Tiling the sea: The Educational Dilemma in Eritrea

Radio Erena: 04 November 2019

Eritrea’s local media outlets give a rosy picture for Education in a country which suffers from youth drain.

Eritrea Profile in its October 23 October issue quoted the Commissioner of Higher Education Dr. Haile Mihtsun as saying that higher education institutions have graduated 31,000 students with diplomas and first degrees in the past ten years.
This dubious claim came in front of the participants of the 33rd National Service Round in Sawa Military School. He also added that 584 students were sent abroad for post-graduate studies.

Referring to these figures, which from his point of view reflect the outstanding performance of higher education institutions, he didn’t mention the quality of education these graduates have obtained. On November 24, 2017, Dr. Mihtsun said that there were 12,000 students enrolled in the different colleges of higher education established in 2004 all over Eritrea. According to him, the total number of instructors in all these colleges was 700 out of which 200 were expatriates.

He further confirmed that education should be need-driven and quality-oriented. In contrast, Lack of motivation and grim future which await students do not need substantiation. When the borders with Ethiopia were opened last year, hundreds of Mai Nefhi college students crossed to neighboring Tigray. Many of them are still languishing in refugee camps.

Several schools near the Ethiopian borders were shut down because the teachers have crossed the borders, these teachers haven’t crossed the borders until the school was literally empty of students.

Shortages of teachers are widespread in the country. In an interview with Eritrea Profile one week after Dr. Mihtusn’s lecture in Sawa, the Director of Education Department in Hagaz Sub-zoba in Anseba Region said that his department did not have a problem in availability of teachers and qualification but the serious problem according to him was “in the last couple of years we have had shortage of teachers who teach in their mother tongue.” If the mother-tongue teachers are not available who else would be there to replace them?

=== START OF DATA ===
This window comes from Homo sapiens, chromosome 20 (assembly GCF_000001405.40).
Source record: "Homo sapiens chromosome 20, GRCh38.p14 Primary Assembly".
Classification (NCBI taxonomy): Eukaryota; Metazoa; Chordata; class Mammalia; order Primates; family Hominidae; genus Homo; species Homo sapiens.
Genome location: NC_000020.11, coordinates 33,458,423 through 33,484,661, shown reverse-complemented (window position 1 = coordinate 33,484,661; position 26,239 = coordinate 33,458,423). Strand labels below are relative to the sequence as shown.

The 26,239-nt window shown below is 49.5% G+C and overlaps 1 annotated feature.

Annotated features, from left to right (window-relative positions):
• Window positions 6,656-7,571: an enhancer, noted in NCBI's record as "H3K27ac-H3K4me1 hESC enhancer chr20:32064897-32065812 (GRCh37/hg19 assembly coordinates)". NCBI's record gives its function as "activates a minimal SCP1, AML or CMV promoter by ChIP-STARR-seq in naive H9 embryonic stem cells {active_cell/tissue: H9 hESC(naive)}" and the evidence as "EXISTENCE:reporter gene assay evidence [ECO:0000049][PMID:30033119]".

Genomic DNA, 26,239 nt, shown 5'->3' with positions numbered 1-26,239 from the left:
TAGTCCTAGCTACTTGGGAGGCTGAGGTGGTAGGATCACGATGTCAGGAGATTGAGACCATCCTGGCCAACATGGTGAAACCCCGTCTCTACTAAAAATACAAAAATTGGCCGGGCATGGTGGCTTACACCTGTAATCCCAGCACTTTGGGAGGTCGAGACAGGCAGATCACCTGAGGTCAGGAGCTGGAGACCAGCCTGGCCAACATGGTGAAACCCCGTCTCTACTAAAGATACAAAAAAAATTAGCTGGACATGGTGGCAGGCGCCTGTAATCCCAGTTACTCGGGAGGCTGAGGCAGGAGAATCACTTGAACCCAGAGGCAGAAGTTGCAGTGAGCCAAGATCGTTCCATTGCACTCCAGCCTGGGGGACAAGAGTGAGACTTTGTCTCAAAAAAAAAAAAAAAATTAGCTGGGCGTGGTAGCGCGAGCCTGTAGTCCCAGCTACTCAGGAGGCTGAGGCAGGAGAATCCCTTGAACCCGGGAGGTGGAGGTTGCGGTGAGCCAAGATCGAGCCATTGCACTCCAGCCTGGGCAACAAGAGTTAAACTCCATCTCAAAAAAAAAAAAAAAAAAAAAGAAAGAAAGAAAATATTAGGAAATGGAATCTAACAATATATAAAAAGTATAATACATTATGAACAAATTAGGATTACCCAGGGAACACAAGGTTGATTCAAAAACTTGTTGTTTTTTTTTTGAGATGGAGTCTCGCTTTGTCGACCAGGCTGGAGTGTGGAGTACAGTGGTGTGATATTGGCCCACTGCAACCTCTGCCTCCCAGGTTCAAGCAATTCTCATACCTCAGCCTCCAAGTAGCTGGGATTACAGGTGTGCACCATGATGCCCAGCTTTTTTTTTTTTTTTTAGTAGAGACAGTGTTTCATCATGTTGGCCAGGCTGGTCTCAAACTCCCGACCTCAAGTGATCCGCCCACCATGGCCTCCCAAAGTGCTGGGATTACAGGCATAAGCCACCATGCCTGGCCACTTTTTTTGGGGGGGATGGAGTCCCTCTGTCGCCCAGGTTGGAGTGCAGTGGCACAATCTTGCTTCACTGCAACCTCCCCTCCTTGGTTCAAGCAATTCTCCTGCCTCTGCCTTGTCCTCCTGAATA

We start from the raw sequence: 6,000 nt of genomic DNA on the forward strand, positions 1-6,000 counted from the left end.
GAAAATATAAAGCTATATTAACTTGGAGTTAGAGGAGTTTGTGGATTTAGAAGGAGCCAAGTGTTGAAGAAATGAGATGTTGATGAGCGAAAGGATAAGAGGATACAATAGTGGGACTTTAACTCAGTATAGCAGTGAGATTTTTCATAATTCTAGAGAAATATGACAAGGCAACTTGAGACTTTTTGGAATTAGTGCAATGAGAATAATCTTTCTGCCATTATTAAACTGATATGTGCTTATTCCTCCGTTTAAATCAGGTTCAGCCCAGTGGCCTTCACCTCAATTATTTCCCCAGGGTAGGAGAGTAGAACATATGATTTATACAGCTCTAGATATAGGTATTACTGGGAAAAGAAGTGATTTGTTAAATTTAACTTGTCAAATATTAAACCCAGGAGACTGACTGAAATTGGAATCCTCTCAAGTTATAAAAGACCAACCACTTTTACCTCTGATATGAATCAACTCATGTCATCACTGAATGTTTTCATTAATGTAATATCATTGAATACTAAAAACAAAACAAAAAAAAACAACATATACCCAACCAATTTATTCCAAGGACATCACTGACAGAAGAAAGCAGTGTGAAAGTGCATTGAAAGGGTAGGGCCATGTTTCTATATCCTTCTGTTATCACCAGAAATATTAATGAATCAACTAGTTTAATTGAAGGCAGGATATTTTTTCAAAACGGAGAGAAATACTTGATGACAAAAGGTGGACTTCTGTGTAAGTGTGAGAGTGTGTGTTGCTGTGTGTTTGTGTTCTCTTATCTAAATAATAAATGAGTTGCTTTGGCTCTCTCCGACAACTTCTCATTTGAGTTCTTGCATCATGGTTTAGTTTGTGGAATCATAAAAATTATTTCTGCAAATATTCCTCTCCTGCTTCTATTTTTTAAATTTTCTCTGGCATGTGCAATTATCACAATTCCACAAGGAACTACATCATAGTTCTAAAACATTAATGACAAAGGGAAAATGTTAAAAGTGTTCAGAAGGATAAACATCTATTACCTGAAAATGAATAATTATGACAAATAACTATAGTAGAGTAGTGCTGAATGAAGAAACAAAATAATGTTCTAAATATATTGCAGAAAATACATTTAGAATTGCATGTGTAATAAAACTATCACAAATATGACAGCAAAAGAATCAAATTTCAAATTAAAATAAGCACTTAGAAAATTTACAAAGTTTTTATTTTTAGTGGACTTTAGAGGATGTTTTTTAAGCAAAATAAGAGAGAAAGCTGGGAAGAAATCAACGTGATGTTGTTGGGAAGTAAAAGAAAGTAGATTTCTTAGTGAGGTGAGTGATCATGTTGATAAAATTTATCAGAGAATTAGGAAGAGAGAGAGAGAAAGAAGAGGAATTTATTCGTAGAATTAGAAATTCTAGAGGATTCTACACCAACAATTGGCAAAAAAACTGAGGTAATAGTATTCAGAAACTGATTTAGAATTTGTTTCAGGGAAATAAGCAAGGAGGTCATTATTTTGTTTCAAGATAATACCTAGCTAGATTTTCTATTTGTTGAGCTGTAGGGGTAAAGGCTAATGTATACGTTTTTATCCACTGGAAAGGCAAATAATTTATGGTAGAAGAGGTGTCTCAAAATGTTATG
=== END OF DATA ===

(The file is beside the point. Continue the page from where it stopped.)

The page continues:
Inside the country and through the local media numerous educational officials can brag about the government’s achievements; but the situation of Eritrean students abroad is more revealing.

Last August, Radio Erena obtained and published confirmed news that half of the Eritrean students in China, who were estimated at 200, asked for asylum in a third country in the past three years. Their journey to asylum would start from various Chinese airports where they would take the flight to Asmara with a stop-over in Cairo; in arriving in Cairo airport they would change the flight to Uganda which allows Eritrean citizens an entry without a visa. From Kampala, they would make it to a third country with the help of relatives.

The escape of Eritrean students from different countries is an open secret. Government officials can effortlessly hide the true numbers of students who drop school in the hope of leaving the country. The country that does not grant graduation certificates; but provides instead provisional graduation certificates in order to keep the noose around the students’ necks.

By Fathi Osman